Codependency Test

Is there an codependency test?

There are various tests for codependency, most aimed at identifying the degree to which an individual is codependent. This test is a little different. It is intended to help you identify the degree to which your unhealthy codependent behavior is contributing to the problems in your alcoholic or addict relationship.

If you want a test for codependency that is less focused on alcoholic or drug addict relationships, try this General Codependency Test. The information in this site is intended to be useful for anyone with codependency issues, not just those involved with alcoholics or drug addicts.

Unhealthy codependents have difficulty developing and maintaining healthy independence in a relationship. In an alcoholic or addict relationship, this usually leads to enabling of the alcoholic’s drinking or the addict’s drugging behavior. The following codependency test will help you identify areas where your codependence may be contributing to the problem.

Are you unclear about what codependency is? Read this Codependency page and then come back to this test.

Codependency Test

  • Do you tend to believe your alcoholic’s or addict’s promises, even when they have repeatedly broken promises before?

  • Do you find yourself making excuses for your alcoholic or addict?

  • Do you give money to your alcoholic or addict to pay bills that they should pay for themselves?

  • Do you often feel lonely?

  • Do you avoid confronting your alcoholic or addict?

  • Do you try and fix your alcoholic’ or addict’s problems even if they don’t ask for help?

  • Do you have trouble saying no to your alcoholic or addict without feeling guilty?

  • Do you find yourself spying on your alcoholic or addict?

  • Is much of your time spent helping people who need you?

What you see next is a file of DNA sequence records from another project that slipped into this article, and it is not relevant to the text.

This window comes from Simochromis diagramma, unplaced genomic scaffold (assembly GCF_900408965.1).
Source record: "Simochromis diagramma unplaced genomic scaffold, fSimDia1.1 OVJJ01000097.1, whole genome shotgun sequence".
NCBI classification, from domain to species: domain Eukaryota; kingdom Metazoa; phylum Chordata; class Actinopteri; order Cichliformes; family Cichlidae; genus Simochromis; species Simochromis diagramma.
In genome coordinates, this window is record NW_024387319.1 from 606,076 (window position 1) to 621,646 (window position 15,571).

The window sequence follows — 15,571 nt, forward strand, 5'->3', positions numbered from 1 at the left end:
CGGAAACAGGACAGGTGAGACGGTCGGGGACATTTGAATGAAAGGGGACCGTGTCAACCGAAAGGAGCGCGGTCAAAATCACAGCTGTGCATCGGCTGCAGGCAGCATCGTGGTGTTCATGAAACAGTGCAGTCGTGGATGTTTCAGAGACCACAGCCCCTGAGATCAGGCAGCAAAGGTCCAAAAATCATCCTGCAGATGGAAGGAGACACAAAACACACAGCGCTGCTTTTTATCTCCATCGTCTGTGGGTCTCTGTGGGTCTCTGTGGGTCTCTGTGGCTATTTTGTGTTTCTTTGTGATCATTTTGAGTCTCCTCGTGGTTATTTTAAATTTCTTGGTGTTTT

• Do you need to feel needed?

  • Do you feel upset or angry if your alcoholic or addict tells you that they don’t want your help?

  • Has anyone repeatedly told you to stop trying to help them?

  • Do you feel responsible for you alcoholic’s or addict’s actions?

  • Do you lose sleep worrying about your alcoholic or addict?

  • Do you ever remind your alcoholic or addict that they need you?

  • Do you believe that you are obligated to help your alcoholic or addict?

  • Do you suppress your feelings about your alcoholic’s or addict’s behavior until eventually you explode with anger?

  • Do you sometimes feel that your substance abuser’s drug or alcohol use is your fault?

  • Do you enable your alcoholic’s or addict’s substance abuse behavior?

  • Have you ever sabotaged your substance abuser’s attempts at recovery?

  • Do you every feel ashamed of your alcoholic or addict?

  • Do you often give advice, even when it is not requested?

  • What did I learn?

    Did you answer Yes to three or more of these questions? If so, your relationship with your alcoholic or addict may be unhealthily codependent.

    You may want to consider counseling or getting involved with a group such as Codependents Anonymous (CODA).

    If you don’t address your unhealthy codependence, your alcoholic addict relationship will continue to be unnecessarily painful.

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